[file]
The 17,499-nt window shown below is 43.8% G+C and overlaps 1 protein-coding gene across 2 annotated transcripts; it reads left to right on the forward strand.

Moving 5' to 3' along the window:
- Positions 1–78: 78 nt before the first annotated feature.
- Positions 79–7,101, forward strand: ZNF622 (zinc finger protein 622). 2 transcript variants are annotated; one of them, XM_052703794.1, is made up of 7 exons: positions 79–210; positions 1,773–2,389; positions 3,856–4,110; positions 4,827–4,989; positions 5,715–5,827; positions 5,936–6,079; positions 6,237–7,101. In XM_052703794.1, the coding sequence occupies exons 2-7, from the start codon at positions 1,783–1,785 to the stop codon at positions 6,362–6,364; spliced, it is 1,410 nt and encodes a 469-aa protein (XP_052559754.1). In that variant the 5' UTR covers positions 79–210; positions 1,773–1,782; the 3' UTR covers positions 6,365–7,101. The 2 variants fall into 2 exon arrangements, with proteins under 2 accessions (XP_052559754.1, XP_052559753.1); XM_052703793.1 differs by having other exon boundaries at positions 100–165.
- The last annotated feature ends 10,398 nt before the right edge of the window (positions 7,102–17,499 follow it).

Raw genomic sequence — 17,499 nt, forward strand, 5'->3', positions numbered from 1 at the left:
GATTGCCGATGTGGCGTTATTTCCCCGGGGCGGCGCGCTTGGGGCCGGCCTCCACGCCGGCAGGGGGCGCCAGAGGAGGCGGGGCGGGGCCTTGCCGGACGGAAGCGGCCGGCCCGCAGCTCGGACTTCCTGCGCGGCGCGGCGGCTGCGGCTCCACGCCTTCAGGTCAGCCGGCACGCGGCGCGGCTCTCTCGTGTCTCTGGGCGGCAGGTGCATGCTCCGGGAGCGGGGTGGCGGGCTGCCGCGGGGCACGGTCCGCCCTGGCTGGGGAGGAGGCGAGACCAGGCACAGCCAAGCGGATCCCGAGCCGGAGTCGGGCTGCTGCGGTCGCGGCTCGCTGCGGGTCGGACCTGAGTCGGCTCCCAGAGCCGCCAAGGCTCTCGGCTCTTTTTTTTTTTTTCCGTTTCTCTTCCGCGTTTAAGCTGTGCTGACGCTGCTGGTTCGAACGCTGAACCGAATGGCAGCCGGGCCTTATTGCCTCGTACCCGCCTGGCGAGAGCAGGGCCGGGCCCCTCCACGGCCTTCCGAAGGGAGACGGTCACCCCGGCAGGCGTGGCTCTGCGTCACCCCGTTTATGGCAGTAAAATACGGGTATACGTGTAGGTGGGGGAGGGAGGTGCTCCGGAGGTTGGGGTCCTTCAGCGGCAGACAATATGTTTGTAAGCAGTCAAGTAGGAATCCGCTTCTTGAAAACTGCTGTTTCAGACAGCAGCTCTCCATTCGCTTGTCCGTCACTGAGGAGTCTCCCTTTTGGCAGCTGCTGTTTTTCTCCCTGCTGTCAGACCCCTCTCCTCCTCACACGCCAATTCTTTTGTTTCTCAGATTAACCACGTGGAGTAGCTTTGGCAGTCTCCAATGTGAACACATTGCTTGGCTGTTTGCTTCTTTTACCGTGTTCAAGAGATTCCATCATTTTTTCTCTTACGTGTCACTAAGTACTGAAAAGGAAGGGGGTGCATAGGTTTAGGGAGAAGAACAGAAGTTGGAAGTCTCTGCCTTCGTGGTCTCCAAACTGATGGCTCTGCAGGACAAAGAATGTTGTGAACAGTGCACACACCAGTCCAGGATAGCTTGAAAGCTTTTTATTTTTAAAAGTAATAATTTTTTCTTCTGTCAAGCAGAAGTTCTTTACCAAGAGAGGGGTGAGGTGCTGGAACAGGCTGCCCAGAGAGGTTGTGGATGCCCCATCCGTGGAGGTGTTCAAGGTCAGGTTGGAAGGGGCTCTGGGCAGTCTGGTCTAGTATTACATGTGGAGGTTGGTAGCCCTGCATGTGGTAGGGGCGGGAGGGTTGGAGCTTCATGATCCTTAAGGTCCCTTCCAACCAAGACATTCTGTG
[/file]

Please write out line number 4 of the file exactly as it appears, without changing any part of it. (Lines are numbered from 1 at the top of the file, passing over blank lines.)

- Positions 79–7,101, forward strand: ZNF622 (zinc finger protein 622). 2 transcript variants are annotated; one of them, XM_052703794.1, is made up of 7 exons: positions 79–210; positions 1,773–2,389; positions 3,856–4,110; positions 4,827–4,989; positions 5,715–5,827; positions 5,936–6,079; positions 6,237–7,101. In XM_052703794.1, the coding sequence occupies exons 2-7, from the start codon at positions 1,783–1,785 to the stop codon at positions 6,362–6,364; spliced, it is 1,410 nt and encodes a 469-aa protein (XP_052559754.1). In that variant the 5' UTR covers positions 79–210; positions 1,773–1,782; the 3' UTR covers positions 6,365–7,101. The 2 variants fall into 2 exon arrangements, with proteins under 2 accessions (XP_052559754.1, XP_052559753.1); XM_052703793.1 differs by having other exon boundaries at positions 100–165.